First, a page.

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BUCHANAN, SARAH ELIZABETH
BUCHANAN, SARAH ELIZABETH (1840–1939). Sarah Elizabeth Buchanan, writer, was born in Wilkes County, Georgia, on October 18, 1840, the daughter of a Methodist minister. After attending Andrew Female College, Cuthbert, Georgia, she moved to Texas with her husband, John Brown Buchanan, and their growing family in 1883. Buchanan, a veteran of the Fifth Georgia Regiment of Infantry, C.S.A., was an architect and land agent. Of the couple's ten children seven reached adulthood and careers in business, education, and medicine. Mrs. Buchanan published journalism and short stories. About 1896 she joined the staff of Farm and Ranch magazine as editor of the women's section ("Household") and sections for young people ("Cousin's League") and young children ("Our Juniors"). Farm and Ranch, which sought to improve the lives of rural people, circulated widely in the South and Southwest. Known as "Aunt Sallie," Mrs. Buchanan stressed health standards and crusaded against alcohol in her writing. After some years of commuting or mailing her copy from Waxahachie, she moved with her family to Dallas, where she remained the rest of her life. John Brown Buchanan died on January 26, 1917. "Aunt Sallie" Buchanan continued her editorship in Farm and Ranch until she was ninety-five. For about half a century she belonged to the Texas Press Association; she was one of the organizers and a president of the Dallas Pen Women; she was eventually made honorary president for life. After three weeks of illness, she died on March 21, 1939, and was buried in Dallas.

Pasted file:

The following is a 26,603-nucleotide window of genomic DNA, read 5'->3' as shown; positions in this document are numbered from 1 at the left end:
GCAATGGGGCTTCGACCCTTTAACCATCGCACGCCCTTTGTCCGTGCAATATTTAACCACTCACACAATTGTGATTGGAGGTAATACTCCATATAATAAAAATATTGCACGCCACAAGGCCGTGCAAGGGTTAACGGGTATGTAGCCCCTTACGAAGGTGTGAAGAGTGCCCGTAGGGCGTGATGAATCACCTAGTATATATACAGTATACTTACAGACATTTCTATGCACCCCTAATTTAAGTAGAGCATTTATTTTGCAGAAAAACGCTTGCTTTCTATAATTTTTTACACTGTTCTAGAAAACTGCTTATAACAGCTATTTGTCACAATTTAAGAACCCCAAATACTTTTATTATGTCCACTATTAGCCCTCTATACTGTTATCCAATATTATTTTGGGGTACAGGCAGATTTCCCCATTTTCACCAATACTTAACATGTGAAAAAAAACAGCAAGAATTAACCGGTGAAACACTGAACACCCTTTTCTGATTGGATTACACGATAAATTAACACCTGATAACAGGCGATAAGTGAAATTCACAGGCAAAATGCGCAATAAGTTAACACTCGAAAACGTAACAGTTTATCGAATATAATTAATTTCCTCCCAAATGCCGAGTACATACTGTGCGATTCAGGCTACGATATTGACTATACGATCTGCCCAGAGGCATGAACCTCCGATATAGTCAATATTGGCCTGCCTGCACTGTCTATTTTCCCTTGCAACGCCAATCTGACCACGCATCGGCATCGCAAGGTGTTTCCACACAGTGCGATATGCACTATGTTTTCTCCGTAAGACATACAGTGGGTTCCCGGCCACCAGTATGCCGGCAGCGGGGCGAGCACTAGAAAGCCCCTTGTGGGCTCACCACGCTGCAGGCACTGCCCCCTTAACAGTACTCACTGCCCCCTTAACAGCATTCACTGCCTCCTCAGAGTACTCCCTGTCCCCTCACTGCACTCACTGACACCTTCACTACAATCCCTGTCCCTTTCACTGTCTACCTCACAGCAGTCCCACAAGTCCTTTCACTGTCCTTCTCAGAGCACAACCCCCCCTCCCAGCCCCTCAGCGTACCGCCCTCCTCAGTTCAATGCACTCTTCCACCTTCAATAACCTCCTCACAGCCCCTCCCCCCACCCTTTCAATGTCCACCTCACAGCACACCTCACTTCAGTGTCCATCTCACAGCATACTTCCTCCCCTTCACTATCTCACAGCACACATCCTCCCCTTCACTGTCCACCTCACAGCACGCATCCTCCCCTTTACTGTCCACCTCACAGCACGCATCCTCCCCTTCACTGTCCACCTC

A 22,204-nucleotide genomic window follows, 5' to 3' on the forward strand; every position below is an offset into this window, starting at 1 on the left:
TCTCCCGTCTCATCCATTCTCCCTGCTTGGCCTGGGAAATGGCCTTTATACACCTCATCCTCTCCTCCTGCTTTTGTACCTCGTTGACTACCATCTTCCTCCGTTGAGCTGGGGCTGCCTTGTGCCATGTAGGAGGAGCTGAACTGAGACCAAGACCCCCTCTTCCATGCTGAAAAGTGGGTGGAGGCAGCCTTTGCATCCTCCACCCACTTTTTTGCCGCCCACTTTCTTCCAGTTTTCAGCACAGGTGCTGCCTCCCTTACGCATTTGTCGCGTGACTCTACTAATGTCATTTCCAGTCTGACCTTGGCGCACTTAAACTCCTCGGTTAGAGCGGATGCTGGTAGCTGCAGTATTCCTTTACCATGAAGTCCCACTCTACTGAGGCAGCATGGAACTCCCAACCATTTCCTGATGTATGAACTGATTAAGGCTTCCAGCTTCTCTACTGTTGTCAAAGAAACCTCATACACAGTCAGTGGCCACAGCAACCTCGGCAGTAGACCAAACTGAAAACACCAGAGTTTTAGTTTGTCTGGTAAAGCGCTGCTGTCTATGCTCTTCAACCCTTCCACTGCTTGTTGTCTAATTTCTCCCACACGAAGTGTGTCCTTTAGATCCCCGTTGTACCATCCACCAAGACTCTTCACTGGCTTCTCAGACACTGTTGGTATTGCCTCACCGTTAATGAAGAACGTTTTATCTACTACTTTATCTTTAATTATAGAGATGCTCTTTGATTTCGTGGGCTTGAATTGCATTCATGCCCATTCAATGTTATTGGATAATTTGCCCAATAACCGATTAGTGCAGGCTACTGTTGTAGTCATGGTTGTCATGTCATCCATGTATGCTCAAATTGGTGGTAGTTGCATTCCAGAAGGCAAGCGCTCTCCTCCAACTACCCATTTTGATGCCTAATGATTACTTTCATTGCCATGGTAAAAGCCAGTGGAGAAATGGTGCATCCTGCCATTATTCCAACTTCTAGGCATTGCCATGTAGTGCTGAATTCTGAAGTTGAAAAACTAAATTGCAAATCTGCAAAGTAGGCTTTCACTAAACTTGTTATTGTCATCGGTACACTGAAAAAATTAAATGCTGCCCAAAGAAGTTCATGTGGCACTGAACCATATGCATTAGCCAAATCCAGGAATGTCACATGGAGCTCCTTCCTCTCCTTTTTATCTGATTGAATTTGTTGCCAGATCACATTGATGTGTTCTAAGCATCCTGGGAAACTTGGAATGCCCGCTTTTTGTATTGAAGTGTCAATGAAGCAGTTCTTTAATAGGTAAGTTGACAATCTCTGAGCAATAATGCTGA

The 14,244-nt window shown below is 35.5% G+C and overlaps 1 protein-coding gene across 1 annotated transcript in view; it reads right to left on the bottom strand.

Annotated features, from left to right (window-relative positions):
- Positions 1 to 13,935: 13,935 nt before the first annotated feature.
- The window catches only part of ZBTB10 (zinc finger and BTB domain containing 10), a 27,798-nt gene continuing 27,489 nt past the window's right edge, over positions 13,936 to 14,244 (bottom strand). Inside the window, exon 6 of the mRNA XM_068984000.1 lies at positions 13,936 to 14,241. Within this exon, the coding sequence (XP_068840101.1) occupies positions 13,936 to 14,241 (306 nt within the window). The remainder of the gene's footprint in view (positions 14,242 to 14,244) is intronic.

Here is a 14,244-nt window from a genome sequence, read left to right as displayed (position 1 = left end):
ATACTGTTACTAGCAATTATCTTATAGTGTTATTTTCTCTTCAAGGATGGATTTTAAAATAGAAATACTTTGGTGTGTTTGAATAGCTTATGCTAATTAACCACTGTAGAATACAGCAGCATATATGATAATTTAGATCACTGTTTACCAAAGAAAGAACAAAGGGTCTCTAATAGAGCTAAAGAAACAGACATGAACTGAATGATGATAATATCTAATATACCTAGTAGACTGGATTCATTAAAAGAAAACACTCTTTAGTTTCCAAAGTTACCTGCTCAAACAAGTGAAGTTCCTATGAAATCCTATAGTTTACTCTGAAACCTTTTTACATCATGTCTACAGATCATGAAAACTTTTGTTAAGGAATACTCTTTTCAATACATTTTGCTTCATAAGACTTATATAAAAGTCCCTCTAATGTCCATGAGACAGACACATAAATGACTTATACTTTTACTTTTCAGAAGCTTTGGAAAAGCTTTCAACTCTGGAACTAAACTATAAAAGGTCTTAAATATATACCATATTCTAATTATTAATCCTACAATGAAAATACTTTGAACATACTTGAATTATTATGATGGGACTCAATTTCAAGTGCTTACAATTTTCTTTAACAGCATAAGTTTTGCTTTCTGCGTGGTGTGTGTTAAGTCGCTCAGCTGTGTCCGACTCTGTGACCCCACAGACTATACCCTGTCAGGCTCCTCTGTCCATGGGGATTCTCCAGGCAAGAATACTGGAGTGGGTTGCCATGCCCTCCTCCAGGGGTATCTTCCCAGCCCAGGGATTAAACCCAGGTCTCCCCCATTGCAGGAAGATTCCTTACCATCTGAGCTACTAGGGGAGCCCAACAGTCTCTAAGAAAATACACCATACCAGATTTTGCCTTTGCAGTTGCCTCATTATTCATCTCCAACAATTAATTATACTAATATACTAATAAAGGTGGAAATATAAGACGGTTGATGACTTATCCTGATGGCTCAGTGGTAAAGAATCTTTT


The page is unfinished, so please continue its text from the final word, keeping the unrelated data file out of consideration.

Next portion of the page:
Farm and Ranch, April 1939. Vertical Files, Dolph Briscoe Center for American History, University of Texas at Austin.
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The following, adapted from the Chicago Manual of Style, 15th edition, is the preferred citation for this article.Handbook of Texas Online, Deolece M. Parmelee, "Buchanan, Sarah Elizabeth," accessed February 24, 2018, http://www.tshaonline.org/handbook/online/articles/fbu90.
Uploaded on June 12, 2010. Modified on September 26, 2017. Published by the Texas State Historical Association.